From that moment on, his pursuit of the art was unstinting. He mastered the techniques of Shakespeare, Milton, Pope and Wordsworth, wrote poems in every genre imaginable, and was seen as a literary prodigy. Mr. Roe is particularly strong on the characters surrounding the young poet, including Leigh Hunt, the rabble-rousing journalist and editor who first published Keats; the painter Benjamin Robert Haydon; and writers such as Hazlitt, Wordsworth, Shelley and Coleridge. Short as his life was, Keats knew nearly every significant player in one of English literature's most innovative and exciting eras. His letters are a record of this world and of Keats working out his ideas about poetry: "What shocks the virtuous philosop[h]er delights the camelion poet. . . . A Poet is the most unpoetical of any thing in existence; because he has no Identity—he is continually in for—and filling some other Body."
As he began to publish, he met both praise and vicious condemnation. His first book, "Poems" (1817), was savaged in Blackwood's Magazine as part of an upstart "Cockney School" and sold so poorly that its publisher abruptly dropped the author. The sensuality of Keats's long 1818 poem "Endymion"—"To linger on her lily shoulders, warm / Between her kissing breasts, and every charm / Touch-raptur'd!"—was attacked in the Quarterly Review. The priggish unfairness of such notices was thought by many, including Lord Byron, to have shortened Keats's life, but Mr. Roe finds a toughness in the poet, a willingness to shrug off adversity and continue trying to make a living by his pen.
In one extraordinary year, 1819, his perseverance paid off, not in financial remuneration but in his most perfected poems: "The Eve of St. Agnes," "La Belle Dame Sans Merci," "Lamia," "The Fall of Hyperion" and his great odes to a "Grecian Urn," "Indolence," "Melancholy," a "Nightingale," "Psyche" and "Autumn." Among the latter group it is hard to choose a favorite, but I particularly admire the lack of ego in "To Autumn":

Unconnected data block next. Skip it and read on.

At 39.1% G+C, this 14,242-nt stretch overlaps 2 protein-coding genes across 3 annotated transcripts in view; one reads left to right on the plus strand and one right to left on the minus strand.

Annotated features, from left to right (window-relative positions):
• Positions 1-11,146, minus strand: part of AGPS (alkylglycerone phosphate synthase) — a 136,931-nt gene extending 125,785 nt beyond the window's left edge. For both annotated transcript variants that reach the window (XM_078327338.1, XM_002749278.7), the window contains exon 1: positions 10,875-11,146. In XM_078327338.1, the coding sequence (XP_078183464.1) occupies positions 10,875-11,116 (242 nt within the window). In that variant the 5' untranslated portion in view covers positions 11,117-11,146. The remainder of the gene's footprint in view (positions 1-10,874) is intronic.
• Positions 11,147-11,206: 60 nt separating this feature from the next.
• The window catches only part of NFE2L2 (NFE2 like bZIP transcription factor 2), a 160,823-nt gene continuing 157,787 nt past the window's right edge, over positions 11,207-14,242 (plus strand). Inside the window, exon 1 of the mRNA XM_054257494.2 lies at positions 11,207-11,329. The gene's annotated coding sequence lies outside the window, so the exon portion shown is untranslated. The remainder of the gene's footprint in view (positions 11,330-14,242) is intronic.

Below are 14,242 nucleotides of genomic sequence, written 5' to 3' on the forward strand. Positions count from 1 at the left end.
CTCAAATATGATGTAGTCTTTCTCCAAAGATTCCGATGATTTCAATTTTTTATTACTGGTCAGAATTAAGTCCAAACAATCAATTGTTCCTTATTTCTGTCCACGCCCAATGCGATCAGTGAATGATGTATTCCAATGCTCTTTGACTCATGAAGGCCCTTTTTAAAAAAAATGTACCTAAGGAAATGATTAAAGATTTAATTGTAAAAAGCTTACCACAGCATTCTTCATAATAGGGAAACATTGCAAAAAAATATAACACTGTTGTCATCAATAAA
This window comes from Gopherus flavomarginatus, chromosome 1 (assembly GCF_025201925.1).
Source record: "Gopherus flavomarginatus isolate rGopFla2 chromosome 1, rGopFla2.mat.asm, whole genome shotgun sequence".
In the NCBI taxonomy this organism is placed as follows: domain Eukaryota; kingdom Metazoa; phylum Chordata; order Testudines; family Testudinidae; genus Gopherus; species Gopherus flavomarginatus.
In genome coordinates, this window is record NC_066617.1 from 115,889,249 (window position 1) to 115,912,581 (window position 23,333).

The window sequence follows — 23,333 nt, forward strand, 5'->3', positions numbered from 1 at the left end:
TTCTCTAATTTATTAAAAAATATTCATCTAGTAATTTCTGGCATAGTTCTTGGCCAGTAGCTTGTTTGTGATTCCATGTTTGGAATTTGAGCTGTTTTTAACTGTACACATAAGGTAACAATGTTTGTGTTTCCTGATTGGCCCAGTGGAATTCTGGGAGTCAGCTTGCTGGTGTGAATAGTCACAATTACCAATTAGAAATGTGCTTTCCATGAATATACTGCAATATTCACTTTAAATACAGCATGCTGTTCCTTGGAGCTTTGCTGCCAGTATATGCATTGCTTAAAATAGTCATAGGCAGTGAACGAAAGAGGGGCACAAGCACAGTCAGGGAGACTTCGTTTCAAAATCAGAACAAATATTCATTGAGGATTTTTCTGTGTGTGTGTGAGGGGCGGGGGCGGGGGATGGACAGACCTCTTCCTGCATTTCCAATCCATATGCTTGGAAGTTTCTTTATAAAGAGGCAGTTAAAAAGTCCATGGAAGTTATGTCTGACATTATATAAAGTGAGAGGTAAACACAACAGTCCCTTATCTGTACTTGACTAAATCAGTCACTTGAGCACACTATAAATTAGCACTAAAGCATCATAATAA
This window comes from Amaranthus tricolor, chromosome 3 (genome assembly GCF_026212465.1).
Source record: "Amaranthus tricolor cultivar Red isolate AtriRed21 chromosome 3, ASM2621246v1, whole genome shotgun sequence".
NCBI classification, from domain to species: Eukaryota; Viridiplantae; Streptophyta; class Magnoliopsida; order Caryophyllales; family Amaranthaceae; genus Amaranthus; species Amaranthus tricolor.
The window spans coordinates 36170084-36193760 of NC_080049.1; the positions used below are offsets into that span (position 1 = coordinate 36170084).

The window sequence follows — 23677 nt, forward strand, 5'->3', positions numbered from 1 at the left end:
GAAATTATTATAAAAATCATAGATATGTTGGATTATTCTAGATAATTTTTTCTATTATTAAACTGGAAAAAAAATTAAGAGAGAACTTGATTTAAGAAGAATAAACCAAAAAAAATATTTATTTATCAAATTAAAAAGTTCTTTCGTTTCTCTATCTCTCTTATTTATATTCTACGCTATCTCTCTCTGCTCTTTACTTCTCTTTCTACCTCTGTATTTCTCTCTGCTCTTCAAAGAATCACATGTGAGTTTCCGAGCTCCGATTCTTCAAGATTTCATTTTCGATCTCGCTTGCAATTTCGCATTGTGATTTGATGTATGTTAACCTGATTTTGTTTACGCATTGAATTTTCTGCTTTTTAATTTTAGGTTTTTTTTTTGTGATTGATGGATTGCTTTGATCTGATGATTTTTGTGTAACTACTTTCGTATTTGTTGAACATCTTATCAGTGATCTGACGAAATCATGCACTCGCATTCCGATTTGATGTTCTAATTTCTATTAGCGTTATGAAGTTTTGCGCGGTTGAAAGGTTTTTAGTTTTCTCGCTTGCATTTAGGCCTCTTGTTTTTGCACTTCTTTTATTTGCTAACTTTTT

Where are the songs of spring? Ay,
where are they?
Think not of them, thou hast thy
While barred clouds bloom the soft-
And touch the stubble-plains with
Then in a wailful choir the small
Among the river sallows.
This was also the year in which Keats became engaged to Fanny Brawne and glimpsed the ordinary personal happiness that would ultimately elude him. In Mr. Roe's depiction, Fanny was not the frivolous distraction seen by some of Keats's literary friends but an intelligent and beautiful young woman who might have been a great partner for the poet. Like one of the lovers on his Grecian urn, Keats would never possess the life he desired. In February 1820, he suffered his first hemorrhage of the lungs—a confirmation that he would die in short order.
One would be a clod not to be moved by Keats and Fanny Brawne. If some of his letters to her are patronizing or marred by jealousy that was partly because his illness forced him to remove himself from contact with her. Remember how young he was, how hard it would have been to acknowledge that she would live her life without him.
His friends determined that he should take the arduous journey to Rome, and he agreed, hardly daring to hope the climate there might cure him. Mr. Roe's account of Keats's suffering, starting with his early understanding that one could "Die into life," is moving even in its bitterest moments. This biography is shapely in its narrative and revealing in its readings of the poetry as well as the world. Mr. Roe's is a Keats with the rage of life in him.
Keats defiantly envisioned the world as a "vale of Soul-making," a school in which the human heart was "its hornbook." At times he felt sure that he would take his place among English poets, yet he chose for his epitaph the line "Here Lies One Whose Name Was Writ on Water." To Fanny he left not only the sonnet "Bright Star" but also the strange fragment "This Living Hand," reaching almost from the grave: "—see here it is— / I hold it towards you."—Mr. Mason is the poet laureate